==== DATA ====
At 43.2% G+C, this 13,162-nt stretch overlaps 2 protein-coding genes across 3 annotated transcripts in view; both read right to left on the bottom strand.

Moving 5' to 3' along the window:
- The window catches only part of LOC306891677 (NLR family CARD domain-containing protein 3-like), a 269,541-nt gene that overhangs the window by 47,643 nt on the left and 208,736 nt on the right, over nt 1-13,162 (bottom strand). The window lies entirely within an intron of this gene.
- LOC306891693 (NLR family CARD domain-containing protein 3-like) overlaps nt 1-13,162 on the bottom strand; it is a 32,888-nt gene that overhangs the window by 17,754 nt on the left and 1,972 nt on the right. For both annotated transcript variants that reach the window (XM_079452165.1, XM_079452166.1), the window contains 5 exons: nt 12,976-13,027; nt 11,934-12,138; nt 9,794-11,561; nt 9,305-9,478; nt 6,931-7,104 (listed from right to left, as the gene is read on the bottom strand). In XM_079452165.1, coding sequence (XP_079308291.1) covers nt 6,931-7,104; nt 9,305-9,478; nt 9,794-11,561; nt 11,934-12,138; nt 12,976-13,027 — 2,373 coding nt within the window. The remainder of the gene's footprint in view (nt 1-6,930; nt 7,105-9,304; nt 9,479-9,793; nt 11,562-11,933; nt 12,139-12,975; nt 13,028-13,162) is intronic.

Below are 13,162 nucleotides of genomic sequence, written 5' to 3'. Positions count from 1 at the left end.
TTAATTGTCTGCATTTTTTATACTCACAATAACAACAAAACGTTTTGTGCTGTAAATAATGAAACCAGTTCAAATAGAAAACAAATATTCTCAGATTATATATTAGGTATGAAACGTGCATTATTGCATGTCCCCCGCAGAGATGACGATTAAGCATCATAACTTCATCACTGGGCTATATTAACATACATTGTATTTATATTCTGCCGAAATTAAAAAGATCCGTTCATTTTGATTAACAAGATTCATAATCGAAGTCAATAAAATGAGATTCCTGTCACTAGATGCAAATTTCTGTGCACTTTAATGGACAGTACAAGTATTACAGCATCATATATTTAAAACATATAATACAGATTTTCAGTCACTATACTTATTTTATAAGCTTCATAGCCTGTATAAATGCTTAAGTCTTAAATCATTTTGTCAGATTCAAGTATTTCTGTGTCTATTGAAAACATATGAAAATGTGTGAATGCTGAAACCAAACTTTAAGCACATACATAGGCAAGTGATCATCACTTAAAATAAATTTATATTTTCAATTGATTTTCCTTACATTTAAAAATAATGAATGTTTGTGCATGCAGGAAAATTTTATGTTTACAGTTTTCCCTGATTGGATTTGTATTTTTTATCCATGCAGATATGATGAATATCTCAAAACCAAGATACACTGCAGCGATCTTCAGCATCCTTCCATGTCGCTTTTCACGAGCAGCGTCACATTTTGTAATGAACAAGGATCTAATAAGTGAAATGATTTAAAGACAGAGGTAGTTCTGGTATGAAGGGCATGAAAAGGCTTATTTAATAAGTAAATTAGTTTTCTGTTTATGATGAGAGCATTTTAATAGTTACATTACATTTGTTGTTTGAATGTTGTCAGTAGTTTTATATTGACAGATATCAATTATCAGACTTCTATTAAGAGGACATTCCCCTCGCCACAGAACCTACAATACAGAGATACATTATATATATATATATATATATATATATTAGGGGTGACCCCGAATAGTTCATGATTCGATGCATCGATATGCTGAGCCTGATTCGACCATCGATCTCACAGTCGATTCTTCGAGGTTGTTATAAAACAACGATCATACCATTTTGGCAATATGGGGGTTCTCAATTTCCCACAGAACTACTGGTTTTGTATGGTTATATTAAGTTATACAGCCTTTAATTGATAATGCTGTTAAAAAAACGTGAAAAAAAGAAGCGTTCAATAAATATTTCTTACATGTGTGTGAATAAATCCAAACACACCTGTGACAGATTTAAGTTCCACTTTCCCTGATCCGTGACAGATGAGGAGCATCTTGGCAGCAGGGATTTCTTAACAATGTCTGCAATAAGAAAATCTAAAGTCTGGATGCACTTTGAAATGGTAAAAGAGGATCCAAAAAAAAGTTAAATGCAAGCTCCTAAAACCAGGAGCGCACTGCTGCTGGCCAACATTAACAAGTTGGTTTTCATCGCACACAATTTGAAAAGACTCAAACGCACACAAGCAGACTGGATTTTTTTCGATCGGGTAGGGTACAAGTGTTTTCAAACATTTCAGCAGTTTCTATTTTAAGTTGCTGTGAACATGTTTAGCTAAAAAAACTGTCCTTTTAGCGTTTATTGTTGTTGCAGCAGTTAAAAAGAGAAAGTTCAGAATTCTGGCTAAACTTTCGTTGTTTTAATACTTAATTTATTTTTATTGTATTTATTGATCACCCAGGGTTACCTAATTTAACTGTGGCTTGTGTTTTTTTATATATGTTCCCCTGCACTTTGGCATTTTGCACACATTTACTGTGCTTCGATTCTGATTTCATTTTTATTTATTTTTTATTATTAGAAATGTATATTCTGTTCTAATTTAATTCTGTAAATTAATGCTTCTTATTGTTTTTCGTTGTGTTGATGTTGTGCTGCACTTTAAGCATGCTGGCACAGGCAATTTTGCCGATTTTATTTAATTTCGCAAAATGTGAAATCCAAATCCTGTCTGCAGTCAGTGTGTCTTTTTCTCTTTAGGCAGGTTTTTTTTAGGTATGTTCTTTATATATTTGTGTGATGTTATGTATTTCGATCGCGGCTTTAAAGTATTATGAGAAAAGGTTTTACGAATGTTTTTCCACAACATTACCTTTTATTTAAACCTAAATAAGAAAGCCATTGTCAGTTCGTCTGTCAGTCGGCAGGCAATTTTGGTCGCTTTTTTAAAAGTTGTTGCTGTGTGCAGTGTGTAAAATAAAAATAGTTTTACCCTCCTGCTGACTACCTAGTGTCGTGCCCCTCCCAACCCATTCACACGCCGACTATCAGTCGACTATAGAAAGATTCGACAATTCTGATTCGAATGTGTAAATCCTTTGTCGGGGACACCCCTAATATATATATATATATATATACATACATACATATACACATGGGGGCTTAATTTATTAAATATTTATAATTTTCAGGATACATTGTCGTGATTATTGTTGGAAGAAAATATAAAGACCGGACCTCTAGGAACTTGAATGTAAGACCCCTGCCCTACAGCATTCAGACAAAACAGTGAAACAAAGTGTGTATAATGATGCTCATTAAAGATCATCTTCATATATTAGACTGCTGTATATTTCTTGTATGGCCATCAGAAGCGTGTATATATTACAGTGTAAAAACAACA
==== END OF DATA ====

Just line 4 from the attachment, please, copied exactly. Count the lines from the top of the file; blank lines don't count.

- LOC306891693 (NLR family CARD domain-containing protein 3-like) overlaps nt 1-13,162 on the bottom strand; it is a 32,888-nt gene that overhangs the window by 17,754 nt on the left and 1,972 nt on the right. For both annotated transcript variants that reach the window (XM_079452165.1, XM_079452166.1), the window contains 5 exons: nt 12,976-13,027; nt 11,934-12,138; nt 9,794-11,561; nt 9,305-9,478; nt 6,931-7,104 (listed from right to left, as the gene is read on the bottom strand). In XM_079452165.1, coding sequence (XP_079308291.1) covers nt 6,931-7,104; nt 9,305-9,478; nt 9,794-11,561; nt 11,934-12,138; nt 12,976-13,027 — 2,373 coding nt within the window. The remainder of the gene's footprint in view (nt 1-6,930; nt 7,105-9,304; nt 9,479-9,793; nt 11,562-11,933; nt 12,139-12,975; nt 13,028-13,162) is intronic.